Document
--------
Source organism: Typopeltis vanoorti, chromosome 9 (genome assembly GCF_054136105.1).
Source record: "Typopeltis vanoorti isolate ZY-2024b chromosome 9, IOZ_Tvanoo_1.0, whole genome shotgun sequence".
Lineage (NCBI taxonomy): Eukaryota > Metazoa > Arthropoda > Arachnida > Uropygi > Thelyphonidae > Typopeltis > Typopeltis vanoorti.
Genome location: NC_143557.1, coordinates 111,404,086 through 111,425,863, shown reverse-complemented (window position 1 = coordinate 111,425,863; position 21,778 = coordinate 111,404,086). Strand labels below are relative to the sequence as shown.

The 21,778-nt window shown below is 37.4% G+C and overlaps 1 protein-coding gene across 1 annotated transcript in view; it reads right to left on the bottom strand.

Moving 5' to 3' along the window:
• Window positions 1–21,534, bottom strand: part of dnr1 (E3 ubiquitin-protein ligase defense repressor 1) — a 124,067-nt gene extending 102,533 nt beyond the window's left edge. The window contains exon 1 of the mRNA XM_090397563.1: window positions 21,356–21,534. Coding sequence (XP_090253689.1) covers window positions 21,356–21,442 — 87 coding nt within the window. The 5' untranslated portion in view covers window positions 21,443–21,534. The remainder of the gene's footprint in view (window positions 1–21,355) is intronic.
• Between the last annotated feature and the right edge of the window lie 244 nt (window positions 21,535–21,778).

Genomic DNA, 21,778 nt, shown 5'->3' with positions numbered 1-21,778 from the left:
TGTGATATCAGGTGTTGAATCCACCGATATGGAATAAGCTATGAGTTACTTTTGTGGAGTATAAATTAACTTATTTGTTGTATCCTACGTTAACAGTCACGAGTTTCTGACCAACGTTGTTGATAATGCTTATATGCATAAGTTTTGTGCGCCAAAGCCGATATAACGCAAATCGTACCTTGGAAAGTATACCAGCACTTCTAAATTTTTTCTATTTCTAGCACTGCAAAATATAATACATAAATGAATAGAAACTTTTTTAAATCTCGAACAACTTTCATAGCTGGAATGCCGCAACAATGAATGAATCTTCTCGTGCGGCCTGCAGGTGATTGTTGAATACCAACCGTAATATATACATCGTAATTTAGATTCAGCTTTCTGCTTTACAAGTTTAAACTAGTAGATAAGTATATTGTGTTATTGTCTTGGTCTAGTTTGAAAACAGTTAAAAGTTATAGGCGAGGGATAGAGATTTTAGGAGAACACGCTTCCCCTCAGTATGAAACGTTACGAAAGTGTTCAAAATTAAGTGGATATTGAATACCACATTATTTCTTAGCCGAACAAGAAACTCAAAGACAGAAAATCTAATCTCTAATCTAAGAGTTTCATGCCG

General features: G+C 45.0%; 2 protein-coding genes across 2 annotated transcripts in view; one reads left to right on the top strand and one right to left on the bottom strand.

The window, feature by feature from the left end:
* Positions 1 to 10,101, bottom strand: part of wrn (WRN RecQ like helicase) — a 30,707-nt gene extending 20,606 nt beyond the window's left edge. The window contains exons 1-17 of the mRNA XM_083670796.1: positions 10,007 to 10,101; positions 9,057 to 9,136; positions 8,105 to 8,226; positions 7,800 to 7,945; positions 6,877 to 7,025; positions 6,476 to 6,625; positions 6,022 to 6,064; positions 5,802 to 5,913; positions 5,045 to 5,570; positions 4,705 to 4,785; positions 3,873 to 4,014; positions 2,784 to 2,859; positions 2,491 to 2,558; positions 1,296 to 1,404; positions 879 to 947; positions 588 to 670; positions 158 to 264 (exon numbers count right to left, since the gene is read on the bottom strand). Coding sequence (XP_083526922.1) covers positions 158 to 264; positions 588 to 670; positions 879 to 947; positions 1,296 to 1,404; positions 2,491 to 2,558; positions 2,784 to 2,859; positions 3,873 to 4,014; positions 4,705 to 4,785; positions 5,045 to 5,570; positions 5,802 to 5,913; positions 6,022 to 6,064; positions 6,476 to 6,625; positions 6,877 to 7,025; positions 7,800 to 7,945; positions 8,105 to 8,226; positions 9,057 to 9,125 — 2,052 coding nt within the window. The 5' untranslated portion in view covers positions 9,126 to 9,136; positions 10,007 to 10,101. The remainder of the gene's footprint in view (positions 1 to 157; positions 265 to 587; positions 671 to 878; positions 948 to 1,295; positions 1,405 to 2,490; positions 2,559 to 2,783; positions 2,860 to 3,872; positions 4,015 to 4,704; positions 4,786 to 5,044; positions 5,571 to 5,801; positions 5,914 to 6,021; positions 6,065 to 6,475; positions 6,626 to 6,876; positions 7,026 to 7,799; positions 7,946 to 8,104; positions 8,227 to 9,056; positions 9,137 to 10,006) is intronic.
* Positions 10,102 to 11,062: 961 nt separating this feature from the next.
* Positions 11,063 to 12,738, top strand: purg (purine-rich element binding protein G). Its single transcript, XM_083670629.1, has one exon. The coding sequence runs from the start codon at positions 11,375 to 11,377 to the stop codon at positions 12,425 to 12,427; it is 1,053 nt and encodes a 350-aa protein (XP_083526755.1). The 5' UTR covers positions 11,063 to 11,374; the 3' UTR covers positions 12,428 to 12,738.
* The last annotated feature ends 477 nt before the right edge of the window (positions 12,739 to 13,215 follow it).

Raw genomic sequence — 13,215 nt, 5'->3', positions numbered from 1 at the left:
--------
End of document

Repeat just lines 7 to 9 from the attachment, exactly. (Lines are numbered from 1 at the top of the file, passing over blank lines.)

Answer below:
• Window positions 1–21,534, bottom strand: part of dnr1 (E3 ubiquitin-protein ligase defense repressor 1) — a 124,067-nt gene extending 102,533 nt beyond the window's left edge. The window contains exon 1 of the mRNA XM_090397563.1: window positions 21,356–21,534. Coding sequence (XP_090253689.1) covers window positions 21,356–21,442 — 87 coding nt within the window. The 5' untranslated portion in view covers window positions 21,443–21,534. The remainder of the gene's footprint in view (window positions 1–21,355) is intronic.
• Between the last annotated feature and the right edge of the window lie 244 nt (window positions 21,535–21,778).

Genomic DNA, 21,778 nt, shown 5'->3' with positions numbered 1-21,778 from the left: